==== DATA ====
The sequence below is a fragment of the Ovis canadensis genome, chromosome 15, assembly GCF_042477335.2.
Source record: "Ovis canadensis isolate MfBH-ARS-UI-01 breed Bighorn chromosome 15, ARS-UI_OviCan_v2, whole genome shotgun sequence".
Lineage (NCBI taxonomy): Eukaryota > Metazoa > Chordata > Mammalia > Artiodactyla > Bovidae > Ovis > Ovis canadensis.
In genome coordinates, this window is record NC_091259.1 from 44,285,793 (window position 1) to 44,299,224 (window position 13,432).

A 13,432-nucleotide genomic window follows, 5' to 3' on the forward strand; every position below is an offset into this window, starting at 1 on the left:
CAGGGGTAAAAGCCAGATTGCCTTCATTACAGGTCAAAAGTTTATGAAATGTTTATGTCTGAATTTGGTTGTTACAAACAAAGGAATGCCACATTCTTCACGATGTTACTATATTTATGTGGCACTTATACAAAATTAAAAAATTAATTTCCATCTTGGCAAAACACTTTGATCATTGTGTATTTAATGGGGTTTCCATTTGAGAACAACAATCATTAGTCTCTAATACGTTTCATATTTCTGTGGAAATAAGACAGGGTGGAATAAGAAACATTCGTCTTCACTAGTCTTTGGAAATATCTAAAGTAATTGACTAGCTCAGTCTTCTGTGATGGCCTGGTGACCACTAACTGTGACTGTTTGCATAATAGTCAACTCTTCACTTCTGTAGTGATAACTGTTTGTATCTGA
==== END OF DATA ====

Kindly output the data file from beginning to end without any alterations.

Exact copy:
The sequence below is a fragment of the Ovis canadensis genome, chromosome 15, assembly GCF_042477335.2.
Source record: "Ovis canadensis isolate MfBH-ARS-UI-01 breed Bighorn chromosome 15, ARS-UI_OviCan_v2, whole genome shotgun sequence".
Lineage (NCBI taxonomy): Eukaryota > Metazoa > Chordata > Mammalia > Artiodactyla > Bovidae > Ovis > Ovis canadensis.
In genome coordinates, this window is record NC_091259.1 from 44,285,793 (window position 1) to 44,299,224 (window position 13,432).

A 13,432-nucleotide genomic window follows, 5' to 3' on the forward strand; every position below is an offset into this window, starting at 1 on the left:
CAGGGGTAAAAGCCAGATTGCCTTCATTACAGGTCAAAAGTTTATGAAATGTTTATGTCTGAATTTGGTTGTTACAAACAAAGGAATGCCACATTCTTCACGATGTTACTATATTTATGTGGCACTTATACAAAATTAAAAAATTAATTTCCATCTTGGCAAAACACTTTGATCATTGTGTATTTAATGGGGTTTCCATTTGAGAACAACAATCATTAGTCTCTAATACGTTTCATATTTCTGTGGAAATAAGACAGGGTGGAATAAGAAACATTCGTCTTCACTAGTCTTTGGAAATATCTAAAGTAATTGACTAGCTCAGTCTTCTGTGATGGCCTGGTGACCACTAACTGTGACTGTTTGCATAATAGTCAACTCTTCACTTCTGTAGTGATAACTGTTTGTATCTGA